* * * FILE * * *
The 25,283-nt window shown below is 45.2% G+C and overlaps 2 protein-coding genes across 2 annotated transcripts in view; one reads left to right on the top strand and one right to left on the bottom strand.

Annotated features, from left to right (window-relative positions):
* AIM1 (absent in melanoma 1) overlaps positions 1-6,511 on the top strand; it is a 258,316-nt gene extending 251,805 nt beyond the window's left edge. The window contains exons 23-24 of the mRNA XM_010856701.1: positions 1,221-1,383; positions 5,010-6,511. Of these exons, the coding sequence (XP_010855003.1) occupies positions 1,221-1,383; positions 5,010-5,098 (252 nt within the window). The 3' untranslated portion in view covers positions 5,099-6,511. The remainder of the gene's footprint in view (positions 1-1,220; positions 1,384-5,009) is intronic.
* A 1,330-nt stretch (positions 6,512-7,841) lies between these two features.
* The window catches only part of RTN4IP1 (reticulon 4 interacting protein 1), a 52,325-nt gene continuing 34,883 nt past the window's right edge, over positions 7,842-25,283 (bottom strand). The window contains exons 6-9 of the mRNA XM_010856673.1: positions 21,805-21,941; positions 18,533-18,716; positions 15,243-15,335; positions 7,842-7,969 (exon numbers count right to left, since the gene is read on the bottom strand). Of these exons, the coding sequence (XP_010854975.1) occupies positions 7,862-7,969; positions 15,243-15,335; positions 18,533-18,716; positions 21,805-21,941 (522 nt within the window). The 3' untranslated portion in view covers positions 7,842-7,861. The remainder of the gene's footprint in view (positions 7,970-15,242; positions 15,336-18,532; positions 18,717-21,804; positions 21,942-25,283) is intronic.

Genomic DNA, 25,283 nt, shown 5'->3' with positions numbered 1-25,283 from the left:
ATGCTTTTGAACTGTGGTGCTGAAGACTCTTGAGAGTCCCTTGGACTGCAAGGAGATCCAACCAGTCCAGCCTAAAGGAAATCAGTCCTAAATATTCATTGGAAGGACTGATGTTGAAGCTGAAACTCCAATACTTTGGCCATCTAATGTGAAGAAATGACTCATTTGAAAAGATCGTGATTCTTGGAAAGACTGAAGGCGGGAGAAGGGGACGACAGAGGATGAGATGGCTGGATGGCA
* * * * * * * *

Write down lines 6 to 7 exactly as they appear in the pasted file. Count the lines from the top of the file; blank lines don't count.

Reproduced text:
Genomic DNA, 25,283 nt, shown 5'->3' with positions numbered 1-25,283 from the left:
ATGCTTTTGAACTGTGGTGCTGAAGACTCTTGAGAGTCCCTTGGACTGCAAGGAGATCCAACCAGTCCAGCCTAAAGGAAATCAGTCCTAAATATTCATTGGAAGGACTGATGTTGAAGCTGAAACTCCAATACTTTGGCCATCTAATGTGAAGAAATGACTCATTTGAAAAGATCGTGATTCTTGGAAAGACTGAAGGCGGGAGAAGGGGACGACAGAGGATGAGATGGCTGGATGGCA